It takes caring professionals and a relentless focus on results to make sure students stay in school and succeed. That’s why next month, AT&T* will launch the 2014 AT&T Aspire High School Success Initiative Request for Proposal to keep kids in the classroom.
Currently, about one in five students do not graduate with their peers. And many of those who do are not fully prepared for success in college and careers. But there is hope. As of this year, the United States is for the first time on track to meet the 90 percent national graduation goal by 2020 set by the Grad Nation Campaign. More needs to be done, particularly for minority and low-income students whose graduation rates are lagging.
The RFP is part of AT&T Aspire, one of the nation’s largest corporate initiatives committed to helping more students graduate from high school ready for college and careers. More than 1 million students in all 50 states have been impacted since Aspire launched in 2008. AT&T has committed $350 million to Aspire through 2016.
“We’re looking for programs that can prove they are solving problems and changing lives,” said Beth Shiroishi, vice president, sustainability and philanthropy, AT&T. “And by supporting organizations that use evidence to demonstrate success, we can know what programs work best in certain situations, how they work, and how they can be scaled to benefit other students.”
The RFP follows a previous request for proposal in 2012 that committed nearly $10 million to 47 schools and nonprofits to increase graduation and attendance rates and reduce behavioral and disciplinary problems.
Through support from the 2012 RFP, the Sports & Arts in School Foundation is serving an additional 100 high school freshmen in New York City with in-school tutors.
“It makes a difference,” says Sheldon Minnus, program director. “Many students commute for 2 or 2 ½ hours. Being able to offer tutoring with professionals during school hours gives us flexibility we didn’t have before.”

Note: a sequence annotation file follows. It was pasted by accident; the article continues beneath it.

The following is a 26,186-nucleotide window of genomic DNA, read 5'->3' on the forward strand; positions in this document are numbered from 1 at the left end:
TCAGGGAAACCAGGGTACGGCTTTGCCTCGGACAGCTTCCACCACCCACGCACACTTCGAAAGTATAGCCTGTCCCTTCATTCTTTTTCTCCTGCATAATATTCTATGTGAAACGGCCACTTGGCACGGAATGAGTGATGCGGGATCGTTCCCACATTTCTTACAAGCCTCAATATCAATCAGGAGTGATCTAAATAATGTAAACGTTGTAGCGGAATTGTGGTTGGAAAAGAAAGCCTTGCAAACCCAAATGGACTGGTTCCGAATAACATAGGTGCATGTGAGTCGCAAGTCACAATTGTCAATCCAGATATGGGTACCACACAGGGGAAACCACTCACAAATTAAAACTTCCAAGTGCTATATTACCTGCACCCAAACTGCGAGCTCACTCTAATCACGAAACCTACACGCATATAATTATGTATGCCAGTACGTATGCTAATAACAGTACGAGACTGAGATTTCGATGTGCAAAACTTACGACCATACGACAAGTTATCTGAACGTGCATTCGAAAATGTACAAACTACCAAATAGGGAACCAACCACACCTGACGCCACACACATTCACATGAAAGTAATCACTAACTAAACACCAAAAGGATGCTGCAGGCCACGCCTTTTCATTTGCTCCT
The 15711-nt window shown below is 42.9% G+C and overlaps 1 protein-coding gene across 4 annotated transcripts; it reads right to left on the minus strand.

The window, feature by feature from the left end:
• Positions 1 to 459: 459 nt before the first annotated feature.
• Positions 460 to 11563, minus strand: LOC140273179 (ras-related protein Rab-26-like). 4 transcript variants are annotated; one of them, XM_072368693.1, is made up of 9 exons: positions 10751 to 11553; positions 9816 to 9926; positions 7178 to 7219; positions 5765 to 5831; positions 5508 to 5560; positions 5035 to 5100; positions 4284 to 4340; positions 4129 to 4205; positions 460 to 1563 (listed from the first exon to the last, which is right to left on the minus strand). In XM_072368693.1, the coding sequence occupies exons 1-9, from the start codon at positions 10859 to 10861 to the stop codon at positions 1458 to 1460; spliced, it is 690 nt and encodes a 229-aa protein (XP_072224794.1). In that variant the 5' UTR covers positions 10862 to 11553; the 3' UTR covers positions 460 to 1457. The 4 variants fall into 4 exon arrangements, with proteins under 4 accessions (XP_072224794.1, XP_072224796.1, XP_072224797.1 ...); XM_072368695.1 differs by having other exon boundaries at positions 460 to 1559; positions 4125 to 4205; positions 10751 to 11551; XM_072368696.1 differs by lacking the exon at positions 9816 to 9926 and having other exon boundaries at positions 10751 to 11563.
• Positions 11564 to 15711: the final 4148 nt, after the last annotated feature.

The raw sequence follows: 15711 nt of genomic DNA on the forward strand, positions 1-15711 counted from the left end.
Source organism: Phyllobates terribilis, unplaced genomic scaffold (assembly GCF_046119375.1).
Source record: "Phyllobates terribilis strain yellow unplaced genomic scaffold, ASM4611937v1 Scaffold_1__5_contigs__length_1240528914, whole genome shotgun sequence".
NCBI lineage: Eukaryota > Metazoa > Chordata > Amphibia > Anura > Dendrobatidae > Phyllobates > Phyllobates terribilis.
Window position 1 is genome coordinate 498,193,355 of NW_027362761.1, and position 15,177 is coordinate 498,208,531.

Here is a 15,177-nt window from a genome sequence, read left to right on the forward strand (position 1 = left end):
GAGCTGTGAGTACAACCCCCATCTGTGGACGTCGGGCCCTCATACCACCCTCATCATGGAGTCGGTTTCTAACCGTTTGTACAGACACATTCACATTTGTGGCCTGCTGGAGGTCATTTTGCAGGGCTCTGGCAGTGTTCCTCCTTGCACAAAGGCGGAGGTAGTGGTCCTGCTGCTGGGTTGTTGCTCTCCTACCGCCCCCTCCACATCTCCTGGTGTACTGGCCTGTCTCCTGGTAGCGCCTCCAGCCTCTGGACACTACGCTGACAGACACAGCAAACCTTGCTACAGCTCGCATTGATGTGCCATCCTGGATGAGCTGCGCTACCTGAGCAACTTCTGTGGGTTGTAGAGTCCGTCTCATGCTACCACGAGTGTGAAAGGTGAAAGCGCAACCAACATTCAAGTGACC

The Boys & Girls Clubs of Green Bay (WI) is using its funding to provide graduation coaches to an additional 40 students though the BE GREAT: Graduate program, a proven model.The graduation coaches check for early warning signs for dropping out and connect with their students to teach problem-solving and life skills that help get them on track to graduate.
The success of BE GREAT is driven home by Teresa LeClercq, a career development specialist participating in the program. She is mentoring a 15- year-old whose family has gone through hard times, including homelessness. The 10th grader came into the program during the summer as a C and F student.
“Now she’s making some As and Bs and her GPA is improving,” commented LeClercq.
“But it’s not always about drilling down in algebra. Sometimes it’s about navigating a difficult home situation.” In fact, the student recently told LeClercq, “I’m rocking this class… and I’m going to college. I have two places in mind.”
Through the 2014 RFP, AT&T will help national, regional, and local organizations expand or strengthen programs that serve students at risk of dropping out of high school or who have dropped out. Contributions will range up to $1 million for programs operating in multiple communities and up to $300,000 for single-community programs.
Applicants will be evaluated through a competitive process on the basis of their track records using evidence-based approaches, accomplishments in serving students at risk of dropping out of high school and use of data to demonstrate their effectiveness. Details are available at www.AspireRFP.com. The RFP’s Pre-Qualification Survey will launch on January 2 and remain open until January 17. An independent third party will review and evaluate all organizations that complete the survey, and those proceeding to the next stage will be invited to submit a full proposal.
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